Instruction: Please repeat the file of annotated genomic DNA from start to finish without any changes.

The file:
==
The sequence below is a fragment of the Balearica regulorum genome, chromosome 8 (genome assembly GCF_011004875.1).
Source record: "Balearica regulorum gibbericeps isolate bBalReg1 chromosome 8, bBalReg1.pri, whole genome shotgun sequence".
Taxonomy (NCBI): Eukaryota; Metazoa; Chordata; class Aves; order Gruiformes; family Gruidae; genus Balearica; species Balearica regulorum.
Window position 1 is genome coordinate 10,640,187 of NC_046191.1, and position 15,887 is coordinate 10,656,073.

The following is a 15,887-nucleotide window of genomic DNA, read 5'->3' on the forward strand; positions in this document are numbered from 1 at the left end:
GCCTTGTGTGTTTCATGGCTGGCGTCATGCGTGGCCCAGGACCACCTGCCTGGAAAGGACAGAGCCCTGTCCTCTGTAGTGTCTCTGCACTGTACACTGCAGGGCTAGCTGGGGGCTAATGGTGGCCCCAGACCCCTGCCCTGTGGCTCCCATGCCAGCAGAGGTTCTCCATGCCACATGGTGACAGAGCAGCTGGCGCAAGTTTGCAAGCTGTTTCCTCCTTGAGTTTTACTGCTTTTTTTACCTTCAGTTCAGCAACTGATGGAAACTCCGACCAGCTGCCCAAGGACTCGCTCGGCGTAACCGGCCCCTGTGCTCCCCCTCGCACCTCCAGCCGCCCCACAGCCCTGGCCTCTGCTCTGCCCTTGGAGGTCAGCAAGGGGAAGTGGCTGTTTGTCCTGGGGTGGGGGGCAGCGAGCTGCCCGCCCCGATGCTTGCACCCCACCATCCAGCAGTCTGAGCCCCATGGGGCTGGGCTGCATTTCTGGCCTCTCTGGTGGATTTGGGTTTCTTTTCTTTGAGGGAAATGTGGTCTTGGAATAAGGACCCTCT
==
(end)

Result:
The sequence below is a fragment of the Balearica regulorum genome, chromosome 8 (genome assembly GCF_011004875.1).
Source record: "Balearica regulorum gibbericeps isolate bBalReg1 chromosome 8, bBalReg1.pri, whole genome shotgun sequence".
Taxonomy (NCBI): Eukaryota; Metazoa; Chordata; class Aves; order Gruiformes; family Gruidae; genus Balearica; species Balearica regulorum.
Window position 1 is genome coordinate 10,640,187 of NC_046191.1, and position 15,887 is coordinate 10,656,073.

The following is a 15,887-nucleotide window of genomic DNA, read 5'->3' on the forward strand; positions in this document are numbered from 1 at the left end:
GCCTTGTGTGTTTCATGGCTGGCGTCATGCGTGGCCCAGGACCACCTGCCTGGAAAGGACAGAGCCCTGTCCTCTGTAGTGTCTCTGCACTGTACACTGCAGGGCTAGCTGGGGGCTAATGGTGGCCCCAGACCCCTGCCCTGTGGCTCCCATGCCAGCAGAGGTTCTCCATGCCACATGGTGACAGAGCAGCTGGCGCAAGTTTGCAAGCTGTTTCCTCCTTGAGTTTTACTGCTTTTTTTACCTTCAGTTCAGCAACTGATGGAAACTCCGACCAGCTGCCCAAGGACTCGCTCGGCGTAACCGGCCCCTGTGCTCCCCCTCGCACCTCCAGCCGCCCCACAGCCCTGGCCTCTGCTCTGCCCTTGGAGGTCAGCAAGGGGAAGTGGCTGTTTGTCCTGGGGTGGGGGGCAGCGAGCTGCCCGCCCCGATGCTTGCACCCCACCATCCAGCAGTCTGAGCCCCATGGGGCTGGGCTGCATTTCTGGCCTCTCTGGTGGATTTGGGTTTCTTTTCTTTGAGGGAAATGTGGTCTTGGAATAAGGACCCTCT